A resource is a resource. It can change, mutate, flip upside-down, or anything over its lifetime. Your resource in the first case isn't the random number, but the random number generator.
As Darrel said, it's not essential that all given resources support all HTTP's methods to be RESTful. Heck, I've a RESTful system that has various collection resources that allow GET (to fetch the collection), and POST (to append a new resource to the collection and possibly other collections at the same time, which then points to the newly created resource elsewhere), whereas other resources support GET, PUT (for updates), and DELETE. The key thing about a RESTful interface is that it's universally applicable--i.e., the protocol's methods can plausibly be applied in a general manner to many different kinds of resource--which is quite universally used, which would mean that all resources would need to implement the full interface.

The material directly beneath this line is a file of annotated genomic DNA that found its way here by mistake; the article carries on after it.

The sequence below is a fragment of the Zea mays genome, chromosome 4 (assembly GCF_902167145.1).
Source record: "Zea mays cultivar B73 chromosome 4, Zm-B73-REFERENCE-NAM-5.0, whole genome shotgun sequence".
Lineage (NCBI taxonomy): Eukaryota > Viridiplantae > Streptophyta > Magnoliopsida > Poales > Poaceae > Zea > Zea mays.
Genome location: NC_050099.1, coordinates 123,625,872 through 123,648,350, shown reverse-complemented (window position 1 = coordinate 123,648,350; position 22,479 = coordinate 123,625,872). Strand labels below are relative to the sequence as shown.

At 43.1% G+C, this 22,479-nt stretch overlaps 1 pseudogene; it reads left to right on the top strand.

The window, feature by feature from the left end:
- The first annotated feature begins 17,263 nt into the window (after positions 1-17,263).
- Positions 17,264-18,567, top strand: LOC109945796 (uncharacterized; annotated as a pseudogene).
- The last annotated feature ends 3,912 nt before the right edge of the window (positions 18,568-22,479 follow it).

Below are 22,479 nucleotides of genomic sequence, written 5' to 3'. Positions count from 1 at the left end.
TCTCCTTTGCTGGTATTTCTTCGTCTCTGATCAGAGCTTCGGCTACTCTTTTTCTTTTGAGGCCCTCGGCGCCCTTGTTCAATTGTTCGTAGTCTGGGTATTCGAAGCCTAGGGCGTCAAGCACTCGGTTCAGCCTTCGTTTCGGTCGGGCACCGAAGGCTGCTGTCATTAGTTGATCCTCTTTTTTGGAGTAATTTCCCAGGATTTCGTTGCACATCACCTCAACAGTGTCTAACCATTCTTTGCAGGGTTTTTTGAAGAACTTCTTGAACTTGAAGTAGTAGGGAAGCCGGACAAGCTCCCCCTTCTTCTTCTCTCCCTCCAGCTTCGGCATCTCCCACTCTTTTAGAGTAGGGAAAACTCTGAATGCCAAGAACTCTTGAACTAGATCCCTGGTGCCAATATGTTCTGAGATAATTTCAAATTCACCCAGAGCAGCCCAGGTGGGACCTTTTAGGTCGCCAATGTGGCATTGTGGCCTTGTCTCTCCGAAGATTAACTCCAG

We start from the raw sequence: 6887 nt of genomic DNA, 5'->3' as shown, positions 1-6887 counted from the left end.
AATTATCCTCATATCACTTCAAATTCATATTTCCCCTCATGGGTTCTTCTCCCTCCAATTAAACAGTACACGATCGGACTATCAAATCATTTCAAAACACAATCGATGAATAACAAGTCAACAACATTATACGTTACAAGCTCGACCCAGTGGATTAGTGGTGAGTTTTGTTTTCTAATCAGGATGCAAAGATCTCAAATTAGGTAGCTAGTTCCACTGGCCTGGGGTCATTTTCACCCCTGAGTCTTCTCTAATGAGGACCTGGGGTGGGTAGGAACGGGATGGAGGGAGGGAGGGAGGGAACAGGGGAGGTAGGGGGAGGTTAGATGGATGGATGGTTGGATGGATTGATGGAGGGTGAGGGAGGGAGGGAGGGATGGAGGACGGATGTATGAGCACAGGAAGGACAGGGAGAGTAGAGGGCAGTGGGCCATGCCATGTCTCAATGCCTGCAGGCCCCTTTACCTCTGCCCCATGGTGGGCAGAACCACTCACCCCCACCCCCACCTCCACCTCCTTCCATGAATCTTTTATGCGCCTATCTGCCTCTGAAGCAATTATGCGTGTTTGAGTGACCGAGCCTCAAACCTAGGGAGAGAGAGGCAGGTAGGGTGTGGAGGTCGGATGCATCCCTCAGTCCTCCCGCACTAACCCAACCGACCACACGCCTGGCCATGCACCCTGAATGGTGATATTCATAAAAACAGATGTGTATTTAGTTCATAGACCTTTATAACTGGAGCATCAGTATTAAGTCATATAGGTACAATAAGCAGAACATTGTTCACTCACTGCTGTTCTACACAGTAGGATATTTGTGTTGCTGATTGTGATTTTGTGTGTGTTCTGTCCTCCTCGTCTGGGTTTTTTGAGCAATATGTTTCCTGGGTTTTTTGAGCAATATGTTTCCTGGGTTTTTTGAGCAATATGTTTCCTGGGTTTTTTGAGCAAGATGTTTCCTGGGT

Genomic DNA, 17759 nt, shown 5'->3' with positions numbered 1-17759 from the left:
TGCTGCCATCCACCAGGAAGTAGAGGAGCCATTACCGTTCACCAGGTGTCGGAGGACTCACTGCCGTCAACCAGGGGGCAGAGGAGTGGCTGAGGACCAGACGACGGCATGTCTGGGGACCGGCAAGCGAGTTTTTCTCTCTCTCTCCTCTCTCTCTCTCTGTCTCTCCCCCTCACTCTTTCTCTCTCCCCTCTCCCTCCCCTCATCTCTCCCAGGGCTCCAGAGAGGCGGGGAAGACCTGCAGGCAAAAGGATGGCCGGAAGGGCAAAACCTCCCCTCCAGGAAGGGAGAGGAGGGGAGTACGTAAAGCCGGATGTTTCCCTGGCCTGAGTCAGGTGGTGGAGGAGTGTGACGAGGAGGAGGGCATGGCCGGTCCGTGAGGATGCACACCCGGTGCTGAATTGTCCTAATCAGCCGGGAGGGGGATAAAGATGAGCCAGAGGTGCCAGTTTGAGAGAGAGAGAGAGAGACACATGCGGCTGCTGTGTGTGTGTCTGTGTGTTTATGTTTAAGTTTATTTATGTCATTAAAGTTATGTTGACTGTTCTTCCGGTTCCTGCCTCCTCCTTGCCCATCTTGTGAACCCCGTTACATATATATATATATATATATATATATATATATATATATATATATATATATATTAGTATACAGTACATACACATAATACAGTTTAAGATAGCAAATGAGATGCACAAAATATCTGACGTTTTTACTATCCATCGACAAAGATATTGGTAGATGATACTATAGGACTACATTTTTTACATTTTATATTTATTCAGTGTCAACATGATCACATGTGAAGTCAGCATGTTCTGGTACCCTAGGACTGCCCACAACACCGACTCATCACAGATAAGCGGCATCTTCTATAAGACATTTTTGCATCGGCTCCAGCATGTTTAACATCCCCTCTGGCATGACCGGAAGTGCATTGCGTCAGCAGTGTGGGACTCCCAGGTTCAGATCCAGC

HTTPs methods have well defined semantics. If their semantics apply to your resource in a sane manner, then implement them. If not, don't, or construct a separate resource that does.
In the context of HTTP, GET is a perfectly fine way to do something like your example of summation. Look at any search engine: they all use GET to do search, which is perfectly RESTful. Note though that your browser doesn't have out of band information on how to construct the URL of the resource representing your search, but by downloading a page containing a form, it downloads instructions on how to do it. This is part of the essence of HATEOAS and self description, which you're bound to stumble across as you learn more.